When Rob Sperring, Vice President at Würth Elektronik Group, joined the Scaleup Valley podcast, he shared that the people with the best information always win. Meaning that as a leader it’s your duty to give everyone the information they need to feel involved in the company goings-on through conversation.
“You need to react very quickly. You need to recognize where you are very, very quickly. You need to understand that things are changing and you need, first off, to prepare yourself. Communication is also very important. You have to have everybody on board at all times. They have to be a part of the decision taking process, and everybody has to be on board with the new strategy. The people with the best information win. And leadership is always two-way communication; you want people to talk to you naturally as a leader.”
Treating your team as individuals – Annemie Ress, Founder at PurpleBeach
Part of providing team members with good information is making them feel as though they are not only valuable assets to the team who deserve that sort of intel – but also that they are individuals who bring something special to their role in the company.
This is something that Annemie Ress, Founder at PurpleBeach, really believes makes the difference, particularly in a Corporate-Scaleup. To her, it’s all about being a CEO that knows how to connect instantly on a human-level that makes your team members and customers feel unique.
“I’ve seen amazing examples of CEOs just jumping into the mix and connecting on a very human level with other customers and start-ups. I think there’s no such a thing as a war or peace leader. I think you have to find your leadership style and be sincere with yourself. Be authentic and adapt to the situation. Connect with your people on a very human level. In the future, the greatest leaders will be the ones who treat their teams and customers as individuals, the ones who are going to establish a connection with people. Everyone will thrive if you think outside the box and start creating tomorrow.”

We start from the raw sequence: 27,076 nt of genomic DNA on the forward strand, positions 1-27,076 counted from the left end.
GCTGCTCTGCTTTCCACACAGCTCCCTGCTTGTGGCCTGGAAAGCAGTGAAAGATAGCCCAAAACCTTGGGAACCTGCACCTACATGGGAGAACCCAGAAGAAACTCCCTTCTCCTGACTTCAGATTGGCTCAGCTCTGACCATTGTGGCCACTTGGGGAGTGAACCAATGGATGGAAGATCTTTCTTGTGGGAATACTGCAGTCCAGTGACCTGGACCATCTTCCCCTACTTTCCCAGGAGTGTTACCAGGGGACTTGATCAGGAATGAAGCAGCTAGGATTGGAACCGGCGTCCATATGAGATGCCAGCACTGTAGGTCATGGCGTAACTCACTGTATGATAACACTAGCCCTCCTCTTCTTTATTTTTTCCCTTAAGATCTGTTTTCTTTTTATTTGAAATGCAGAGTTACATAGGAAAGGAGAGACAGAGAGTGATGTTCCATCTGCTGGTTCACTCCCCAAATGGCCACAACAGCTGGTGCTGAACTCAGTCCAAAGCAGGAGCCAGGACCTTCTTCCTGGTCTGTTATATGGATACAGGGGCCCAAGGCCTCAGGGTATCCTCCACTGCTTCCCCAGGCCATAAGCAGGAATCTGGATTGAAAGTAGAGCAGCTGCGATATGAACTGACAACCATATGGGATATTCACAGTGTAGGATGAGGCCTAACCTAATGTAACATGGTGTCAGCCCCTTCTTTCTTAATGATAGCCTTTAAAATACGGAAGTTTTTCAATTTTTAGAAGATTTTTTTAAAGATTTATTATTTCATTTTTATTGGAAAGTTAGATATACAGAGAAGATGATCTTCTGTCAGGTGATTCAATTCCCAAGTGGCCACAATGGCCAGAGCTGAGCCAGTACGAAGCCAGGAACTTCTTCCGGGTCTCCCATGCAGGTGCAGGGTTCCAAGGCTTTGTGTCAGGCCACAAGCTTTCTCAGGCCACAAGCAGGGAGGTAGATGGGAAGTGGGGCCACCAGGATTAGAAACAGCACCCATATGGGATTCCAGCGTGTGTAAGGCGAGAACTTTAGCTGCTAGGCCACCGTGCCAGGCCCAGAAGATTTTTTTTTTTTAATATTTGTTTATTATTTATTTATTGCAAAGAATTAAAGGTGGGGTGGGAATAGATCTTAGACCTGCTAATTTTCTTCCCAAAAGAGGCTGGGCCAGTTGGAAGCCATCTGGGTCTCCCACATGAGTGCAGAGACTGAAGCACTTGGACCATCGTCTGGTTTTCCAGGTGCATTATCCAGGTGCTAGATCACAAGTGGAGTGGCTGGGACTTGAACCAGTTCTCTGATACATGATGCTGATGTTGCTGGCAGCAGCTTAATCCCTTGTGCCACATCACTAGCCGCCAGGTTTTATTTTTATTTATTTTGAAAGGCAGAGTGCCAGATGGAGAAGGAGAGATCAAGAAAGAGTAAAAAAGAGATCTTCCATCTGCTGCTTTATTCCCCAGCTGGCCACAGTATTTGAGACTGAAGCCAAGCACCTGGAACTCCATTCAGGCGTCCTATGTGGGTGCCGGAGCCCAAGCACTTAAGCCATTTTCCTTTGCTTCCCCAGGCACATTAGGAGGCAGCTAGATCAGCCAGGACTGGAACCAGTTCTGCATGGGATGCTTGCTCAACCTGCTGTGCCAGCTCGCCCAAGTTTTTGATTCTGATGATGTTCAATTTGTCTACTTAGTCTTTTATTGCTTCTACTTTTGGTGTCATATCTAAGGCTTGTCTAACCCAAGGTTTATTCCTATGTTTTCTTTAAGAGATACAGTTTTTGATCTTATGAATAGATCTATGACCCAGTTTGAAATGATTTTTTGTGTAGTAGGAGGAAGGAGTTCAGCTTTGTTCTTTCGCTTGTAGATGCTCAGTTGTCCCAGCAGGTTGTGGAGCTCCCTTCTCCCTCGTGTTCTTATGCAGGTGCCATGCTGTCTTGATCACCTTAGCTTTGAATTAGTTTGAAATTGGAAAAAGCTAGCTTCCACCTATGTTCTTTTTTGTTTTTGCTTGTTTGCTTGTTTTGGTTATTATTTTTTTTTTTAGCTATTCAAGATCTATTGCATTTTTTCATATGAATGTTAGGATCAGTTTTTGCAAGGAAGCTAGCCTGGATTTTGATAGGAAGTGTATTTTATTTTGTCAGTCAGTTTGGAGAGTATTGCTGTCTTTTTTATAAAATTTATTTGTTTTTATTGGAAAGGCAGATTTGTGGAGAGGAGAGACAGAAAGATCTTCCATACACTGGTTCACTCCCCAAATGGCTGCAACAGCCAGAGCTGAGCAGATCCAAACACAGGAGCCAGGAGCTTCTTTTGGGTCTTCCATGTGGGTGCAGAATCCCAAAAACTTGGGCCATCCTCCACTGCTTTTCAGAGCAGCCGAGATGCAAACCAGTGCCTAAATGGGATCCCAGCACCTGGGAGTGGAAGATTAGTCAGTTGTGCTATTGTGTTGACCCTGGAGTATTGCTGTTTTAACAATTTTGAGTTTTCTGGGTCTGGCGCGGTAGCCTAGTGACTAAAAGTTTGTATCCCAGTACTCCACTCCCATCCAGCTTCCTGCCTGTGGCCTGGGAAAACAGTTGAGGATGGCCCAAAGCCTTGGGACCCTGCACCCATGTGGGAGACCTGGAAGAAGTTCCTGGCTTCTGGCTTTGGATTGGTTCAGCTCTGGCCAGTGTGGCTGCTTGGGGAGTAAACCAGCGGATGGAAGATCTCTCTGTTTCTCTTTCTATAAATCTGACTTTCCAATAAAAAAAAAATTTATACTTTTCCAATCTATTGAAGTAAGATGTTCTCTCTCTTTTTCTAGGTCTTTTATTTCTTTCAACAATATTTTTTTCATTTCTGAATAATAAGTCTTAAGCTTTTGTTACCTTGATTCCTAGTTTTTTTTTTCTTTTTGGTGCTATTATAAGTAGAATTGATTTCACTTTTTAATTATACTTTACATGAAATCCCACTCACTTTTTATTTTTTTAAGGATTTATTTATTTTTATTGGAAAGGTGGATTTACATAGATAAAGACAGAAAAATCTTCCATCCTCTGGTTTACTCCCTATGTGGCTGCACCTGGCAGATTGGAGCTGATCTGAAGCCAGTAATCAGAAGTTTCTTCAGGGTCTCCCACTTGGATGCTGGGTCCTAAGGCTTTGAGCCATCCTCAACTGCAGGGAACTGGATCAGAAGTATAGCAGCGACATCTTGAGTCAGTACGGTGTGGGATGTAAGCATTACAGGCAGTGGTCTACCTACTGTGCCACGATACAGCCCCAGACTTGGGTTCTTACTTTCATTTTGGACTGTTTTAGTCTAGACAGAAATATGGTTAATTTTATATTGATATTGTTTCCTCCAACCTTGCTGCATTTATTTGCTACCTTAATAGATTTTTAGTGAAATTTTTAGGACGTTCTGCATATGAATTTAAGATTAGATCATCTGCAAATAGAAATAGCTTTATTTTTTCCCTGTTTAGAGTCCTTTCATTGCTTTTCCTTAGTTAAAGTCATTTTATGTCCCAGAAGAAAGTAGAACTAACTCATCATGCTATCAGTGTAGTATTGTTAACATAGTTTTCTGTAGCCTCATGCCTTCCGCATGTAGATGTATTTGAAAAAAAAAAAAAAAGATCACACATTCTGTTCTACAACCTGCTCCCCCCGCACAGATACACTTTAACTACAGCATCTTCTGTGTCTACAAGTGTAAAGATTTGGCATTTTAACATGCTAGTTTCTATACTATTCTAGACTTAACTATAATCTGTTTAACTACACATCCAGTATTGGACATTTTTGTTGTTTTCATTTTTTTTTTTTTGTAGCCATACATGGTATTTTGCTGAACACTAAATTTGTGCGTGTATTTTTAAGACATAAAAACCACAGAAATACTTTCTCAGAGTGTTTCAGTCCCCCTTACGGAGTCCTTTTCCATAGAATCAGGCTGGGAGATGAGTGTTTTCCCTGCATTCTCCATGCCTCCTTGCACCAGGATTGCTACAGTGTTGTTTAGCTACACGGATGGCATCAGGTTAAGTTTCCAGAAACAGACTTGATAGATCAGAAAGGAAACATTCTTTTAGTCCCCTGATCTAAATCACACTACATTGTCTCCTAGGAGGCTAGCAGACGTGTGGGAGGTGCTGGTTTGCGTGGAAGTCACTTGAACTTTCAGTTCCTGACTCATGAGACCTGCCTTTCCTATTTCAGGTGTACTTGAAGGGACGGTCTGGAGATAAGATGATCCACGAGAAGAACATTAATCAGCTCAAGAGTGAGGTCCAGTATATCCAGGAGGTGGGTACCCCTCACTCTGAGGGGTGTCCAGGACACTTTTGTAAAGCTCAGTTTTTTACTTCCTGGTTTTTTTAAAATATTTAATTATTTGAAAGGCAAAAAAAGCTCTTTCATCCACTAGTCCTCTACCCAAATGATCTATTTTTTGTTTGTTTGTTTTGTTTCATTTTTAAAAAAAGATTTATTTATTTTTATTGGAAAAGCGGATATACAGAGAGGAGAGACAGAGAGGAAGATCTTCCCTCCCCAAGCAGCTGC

Looking into the future, particularly given the weight of the pandemic on our shoulders, she also shared some insight into how Corporates can stay at the top of the pack.
“The situation will change so I think there’s going to be a dialogue to see how this relation is going to develop. I think Corporates will have to adapt and change to be able to understand the true potential of the start-ups and think of them as a useful technology.”
Cultivating World Class Leadership – Marcelo Lu, President at BASF Canada
Now we’d like to take a moment to look at some of the key Scaleup Valley pillars for growing your company, starting with world class leadership.
To us, world class leadership is all about alignment. But what is it that gives leaders a leg up when it comes to aligning with their team members?
According to Marcelo Lu, President at BASF Canada, it’s all about finding the right people, particularly in the middle of a crisis.
“World class leadership means taking the time to bring the right people onto your team. One thing that we have to keep in mind while doing interviews is thinking how the candidate is going to manage during war time. So what I try to do in interviews and when looking at profiles is think about how this person is going to react during exceptional circumstances.”